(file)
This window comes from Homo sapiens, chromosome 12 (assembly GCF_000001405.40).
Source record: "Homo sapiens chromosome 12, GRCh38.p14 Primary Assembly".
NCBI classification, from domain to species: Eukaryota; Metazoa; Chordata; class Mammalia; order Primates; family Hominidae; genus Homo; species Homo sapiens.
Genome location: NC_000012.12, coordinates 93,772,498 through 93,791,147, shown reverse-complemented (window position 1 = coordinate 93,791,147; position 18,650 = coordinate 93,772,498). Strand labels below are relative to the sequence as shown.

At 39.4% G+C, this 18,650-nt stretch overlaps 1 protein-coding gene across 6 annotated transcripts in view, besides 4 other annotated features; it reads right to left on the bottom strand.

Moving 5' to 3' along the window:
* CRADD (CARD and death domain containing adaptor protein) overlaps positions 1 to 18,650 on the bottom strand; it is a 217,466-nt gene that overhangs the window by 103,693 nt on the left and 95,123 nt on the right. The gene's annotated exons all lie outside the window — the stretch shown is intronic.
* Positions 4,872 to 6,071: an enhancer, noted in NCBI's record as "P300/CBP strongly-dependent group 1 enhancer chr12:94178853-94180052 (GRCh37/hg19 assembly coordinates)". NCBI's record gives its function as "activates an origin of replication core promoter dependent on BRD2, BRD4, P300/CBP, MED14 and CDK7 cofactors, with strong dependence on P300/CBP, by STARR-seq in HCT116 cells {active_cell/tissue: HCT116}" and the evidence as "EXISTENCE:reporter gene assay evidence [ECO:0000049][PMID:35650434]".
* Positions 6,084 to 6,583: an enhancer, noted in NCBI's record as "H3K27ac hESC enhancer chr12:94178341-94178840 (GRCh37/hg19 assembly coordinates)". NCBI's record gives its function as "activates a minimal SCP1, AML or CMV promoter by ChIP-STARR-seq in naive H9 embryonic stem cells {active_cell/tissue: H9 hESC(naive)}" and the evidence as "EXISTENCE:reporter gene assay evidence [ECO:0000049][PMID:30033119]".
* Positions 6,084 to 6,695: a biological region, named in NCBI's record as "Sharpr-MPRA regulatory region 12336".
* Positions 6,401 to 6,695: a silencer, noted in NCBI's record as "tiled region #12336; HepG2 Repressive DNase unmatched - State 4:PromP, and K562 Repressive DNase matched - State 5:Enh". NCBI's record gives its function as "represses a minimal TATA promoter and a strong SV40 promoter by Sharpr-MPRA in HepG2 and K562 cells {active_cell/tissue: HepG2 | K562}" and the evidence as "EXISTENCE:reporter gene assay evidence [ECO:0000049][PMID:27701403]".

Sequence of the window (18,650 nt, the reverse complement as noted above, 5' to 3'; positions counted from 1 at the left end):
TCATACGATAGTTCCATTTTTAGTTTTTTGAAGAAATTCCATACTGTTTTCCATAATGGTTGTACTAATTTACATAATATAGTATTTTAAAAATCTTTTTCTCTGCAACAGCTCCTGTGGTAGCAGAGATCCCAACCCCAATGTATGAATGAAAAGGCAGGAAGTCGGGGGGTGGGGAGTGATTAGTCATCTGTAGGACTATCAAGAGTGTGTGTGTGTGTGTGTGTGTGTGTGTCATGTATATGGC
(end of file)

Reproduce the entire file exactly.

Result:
This window comes from Homo sapiens, chromosome 12 (assembly GCF_000001405.40).
Source record: "Homo sapiens chromosome 12, GRCh38.p14 Primary Assembly".
NCBI classification, from domain to species: Eukaryota; Metazoa; Chordata; class Mammalia; order Primates; family Hominidae; genus Homo; species Homo sapiens.
Genome location: NC_000012.12, coordinates 93,772,498 through 93,791,147, shown reverse-complemented (window position 1 = coordinate 93,791,147; position 18,650 = coordinate 93,772,498). Strand labels below are relative to the sequence as shown.

At 39.4% G+C, this 18,650-nt stretch overlaps 1 protein-coding gene across 6 annotated transcripts in view, besides 4 other annotated features; it reads right to left on the bottom strand.

Moving 5' to 3' along the window:
* CRADD (CARD and death domain containing adaptor protein) overlaps positions 1 to 18,650 on the bottom strand; it is a 217,466-nt gene that overhangs the window by 103,693 nt on the left and 95,123 nt on the right. The gene's annotated exons all lie outside the window — the stretch shown is intronic.
* Positions 4,872 to 6,071: an enhancer, noted in NCBI's record as "P300/CBP strongly-dependent group 1 enhancer chr12:94178853-94180052 (GRCh37/hg19 assembly coordinates)". NCBI's record gives its function as "activates an origin of replication core promoter dependent on BRD2, BRD4, P300/CBP, MED14 and CDK7 cofactors, with strong dependence on P300/CBP, by STARR-seq in HCT116 cells {active_cell/tissue: HCT116}" and the evidence as "EXISTENCE:reporter gene assay evidence [ECO:0000049][PMID:35650434]".
* Positions 6,084 to 6,583: an enhancer, noted in NCBI's record as "H3K27ac hESC enhancer chr12:94178341-94178840 (GRCh37/hg19 assembly coordinates)". NCBI's record gives its function as "activates a minimal SCP1, AML or CMV promoter by ChIP-STARR-seq in naive H9 embryonic stem cells {active_cell/tissue: H9 hESC(naive)}" and the evidence as "EXISTENCE:reporter gene assay evidence [ECO:0000049][PMID:30033119]".
* Positions 6,084 to 6,695: a biological region, named in NCBI's record as "Sharpr-MPRA regulatory region 12336".
* Positions 6,401 to 6,695: a silencer, noted in NCBI's record as "tiled region #12336; HepG2 Repressive DNase unmatched - State 4:PromP, and K562 Repressive DNase matched - State 5:Enh". NCBI's record gives its function as "represses a minimal TATA promoter and a strong SV40 promoter by Sharpr-MPRA in HepG2 and K562 cells {active_cell/tissue: HepG2 | K562}" and the evidence as "EXISTENCE:reporter gene assay evidence [ECO:0000049][PMID:27701403]".

Sequence of the window (18,650 nt, the reverse complement as noted above, 5' to 3'; positions counted from 1 at the left end):
TCATACGATAGTTCCATTTTTAGTTTTTTGAAGAAATTCCATACTGTTTTCCATAATGGTTGTACTAATTTACATAATATAGTATTTTAAAAATCTTTTTCTCTGCAACAGCTCCTGTGGTAGCAGAGATCCCAACCCCAATGTATGAATGAAAAGGCAGGAAGTCGGGGGGTGGGGAGTGATTAGTCATCTGTAGGACTATCAAGAGTGTGTGTGTGTGTGTGTGTGTGTGTGTCATGTATATGGC